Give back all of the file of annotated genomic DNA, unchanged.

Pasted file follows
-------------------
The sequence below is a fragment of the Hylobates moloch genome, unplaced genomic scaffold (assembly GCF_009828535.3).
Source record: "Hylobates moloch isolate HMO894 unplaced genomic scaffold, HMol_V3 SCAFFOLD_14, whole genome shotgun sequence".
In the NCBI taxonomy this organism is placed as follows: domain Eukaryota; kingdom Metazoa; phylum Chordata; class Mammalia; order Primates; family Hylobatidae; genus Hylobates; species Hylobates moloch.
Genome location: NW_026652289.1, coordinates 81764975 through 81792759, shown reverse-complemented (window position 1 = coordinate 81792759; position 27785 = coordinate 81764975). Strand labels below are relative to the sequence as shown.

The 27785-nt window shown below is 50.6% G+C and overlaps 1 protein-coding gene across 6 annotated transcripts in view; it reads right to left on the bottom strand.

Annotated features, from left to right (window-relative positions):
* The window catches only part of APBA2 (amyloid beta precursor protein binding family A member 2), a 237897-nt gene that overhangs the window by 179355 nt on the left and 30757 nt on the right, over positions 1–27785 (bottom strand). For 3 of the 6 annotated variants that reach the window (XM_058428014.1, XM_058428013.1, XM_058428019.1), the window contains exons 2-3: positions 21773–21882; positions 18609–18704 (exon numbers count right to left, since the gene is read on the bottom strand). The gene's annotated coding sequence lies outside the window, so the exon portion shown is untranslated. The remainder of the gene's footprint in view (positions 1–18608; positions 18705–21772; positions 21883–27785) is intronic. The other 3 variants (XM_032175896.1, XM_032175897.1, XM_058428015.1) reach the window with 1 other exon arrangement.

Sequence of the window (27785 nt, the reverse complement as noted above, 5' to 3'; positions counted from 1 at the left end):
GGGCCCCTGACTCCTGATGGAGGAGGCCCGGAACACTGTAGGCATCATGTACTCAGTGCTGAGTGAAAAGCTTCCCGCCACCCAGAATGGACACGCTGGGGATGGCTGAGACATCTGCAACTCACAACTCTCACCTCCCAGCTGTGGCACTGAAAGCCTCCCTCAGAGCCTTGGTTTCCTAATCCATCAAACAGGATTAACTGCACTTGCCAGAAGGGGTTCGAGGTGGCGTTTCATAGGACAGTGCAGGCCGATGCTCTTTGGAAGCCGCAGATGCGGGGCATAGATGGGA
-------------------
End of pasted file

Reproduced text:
The sequence below is a fragment of the Hylobates moloch genome, unplaced genomic scaffold (assembly GCF_009828535.3).
Source record: "Hylobates moloch isolate HMO894 unplaced genomic scaffold, HMol_V3 SCAFFOLD_14, whole genome shotgun sequence".
In the NCBI taxonomy this organism is placed as follows: domain Eukaryota; kingdom Metazoa; phylum Chordata; class Mammalia; order Primates; family Hylobatidae; genus Hylobates; species Hylobates moloch.
Genome location: NW_026652289.1, coordinates 81764975 through 81792759, shown reverse-complemented (window position 1 = coordinate 81792759; position 27785 = coordinate 81764975). Strand labels below are relative to the sequence as shown.

The 27785-nt window shown below is 50.6% G+C and overlaps 1 protein-coding gene across 6 annotated transcripts in view; it reads right to left on the bottom strand.

Annotated features, from left to right (window-relative positions):
* The window catches only part of APBA2 (amyloid beta precursor protein binding family A member 2), a 237897-nt gene that overhangs the window by 179355 nt on the left and 30757 nt on the right, over positions 1–27785 (bottom strand). For 3 of the 6 annotated variants that reach the window (XM_058428014.1, XM_058428013.1, XM_058428019.1), the window contains exons 2-3: positions 21773–21882; positions 18609–18704 (exon numbers count right to left, since the gene is read on the bottom strand). The gene's annotated coding sequence lies outside the window, so the exon portion shown is untranslated. The remainder of the gene's footprint in view (positions 1–18608; positions 18705–21772; positions 21883–27785) is intronic. The other 3 variants (XM_032175896.1, XM_032175897.1, XM_058428015.1) reach the window with 1 other exon arrangement.

Sequence of the window (27785 nt, the reverse complement as noted above, 5' to 3'; positions counted from 1 at the left end):
GGGCCCCTGACTCCTGATGGAGGAGGCCCGGAACACTGTAGGCATCATGTACTCAGTGCTGAGTGAAAAGCTTCCCGCCACCCAGAATGGACACGCTGGGGATGGCTGAGACATCTGCAACTCACAACTCTCACCTCCCAGCTGTGGCACTGAAAGCCTCCCTCAGAGCCTTGGTTTCCTAATCCATCAAACAGGATTAACTGCACTTGCCAGAAGGGGTTCGAGGTGGCGTTTCATAGGACAGTGCAGGCCGATGCTCTTTGGAAGCCGCAGATGCGGGGCATAGATGGGA